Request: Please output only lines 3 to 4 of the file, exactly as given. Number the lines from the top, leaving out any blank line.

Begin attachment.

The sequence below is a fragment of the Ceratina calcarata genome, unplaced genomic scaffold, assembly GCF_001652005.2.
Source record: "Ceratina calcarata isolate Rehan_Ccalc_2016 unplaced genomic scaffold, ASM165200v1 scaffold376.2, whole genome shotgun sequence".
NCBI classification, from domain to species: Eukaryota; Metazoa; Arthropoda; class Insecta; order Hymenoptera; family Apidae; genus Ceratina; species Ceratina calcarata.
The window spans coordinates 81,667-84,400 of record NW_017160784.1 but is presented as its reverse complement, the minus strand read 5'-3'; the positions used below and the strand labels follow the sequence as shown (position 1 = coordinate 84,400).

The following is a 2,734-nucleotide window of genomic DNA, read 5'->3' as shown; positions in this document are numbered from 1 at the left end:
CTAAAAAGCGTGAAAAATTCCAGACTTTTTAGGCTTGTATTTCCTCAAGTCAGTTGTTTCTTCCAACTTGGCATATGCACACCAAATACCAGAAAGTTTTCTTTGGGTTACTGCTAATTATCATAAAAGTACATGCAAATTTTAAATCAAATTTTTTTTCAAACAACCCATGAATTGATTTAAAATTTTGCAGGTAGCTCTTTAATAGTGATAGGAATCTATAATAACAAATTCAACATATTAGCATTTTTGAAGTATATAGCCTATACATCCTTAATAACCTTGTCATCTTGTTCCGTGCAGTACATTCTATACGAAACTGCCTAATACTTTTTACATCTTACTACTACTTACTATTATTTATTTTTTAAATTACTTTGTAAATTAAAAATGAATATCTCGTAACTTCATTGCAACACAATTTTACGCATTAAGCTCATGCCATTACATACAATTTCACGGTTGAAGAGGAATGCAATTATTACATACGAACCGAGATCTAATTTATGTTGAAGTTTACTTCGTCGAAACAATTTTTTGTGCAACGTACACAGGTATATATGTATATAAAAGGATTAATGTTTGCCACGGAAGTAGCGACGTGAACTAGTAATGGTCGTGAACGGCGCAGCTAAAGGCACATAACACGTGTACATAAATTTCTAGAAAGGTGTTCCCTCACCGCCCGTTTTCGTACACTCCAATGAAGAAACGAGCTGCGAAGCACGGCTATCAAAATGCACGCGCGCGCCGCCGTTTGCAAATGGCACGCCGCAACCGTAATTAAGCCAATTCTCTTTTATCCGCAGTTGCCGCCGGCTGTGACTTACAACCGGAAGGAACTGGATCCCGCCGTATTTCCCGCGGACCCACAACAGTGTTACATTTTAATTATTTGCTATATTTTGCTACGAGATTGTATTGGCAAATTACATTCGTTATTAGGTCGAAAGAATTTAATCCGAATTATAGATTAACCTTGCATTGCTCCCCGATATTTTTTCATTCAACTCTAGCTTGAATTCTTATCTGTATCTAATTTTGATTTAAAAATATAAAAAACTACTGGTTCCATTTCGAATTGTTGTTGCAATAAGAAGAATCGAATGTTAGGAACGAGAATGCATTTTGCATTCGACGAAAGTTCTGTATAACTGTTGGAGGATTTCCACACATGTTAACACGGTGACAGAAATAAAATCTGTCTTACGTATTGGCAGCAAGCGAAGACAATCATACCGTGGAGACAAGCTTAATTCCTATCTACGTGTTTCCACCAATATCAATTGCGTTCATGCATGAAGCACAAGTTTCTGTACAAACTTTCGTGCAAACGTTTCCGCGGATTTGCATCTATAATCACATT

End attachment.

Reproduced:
NCBI classification, from domain to species: Eukaryota; Metazoa; Arthropoda; class Insecta; order Hymenoptera; family Apidae; genus Ceratina; species Ceratina calcarata.
The window spans coordinates 81,667-84,400 of record NW_017160784.1 but is presented as its reverse complement, the minus strand read 5'-3'; the positions used below and the strand labels follow the sequence as shown (position 1 = coordinate 84,400).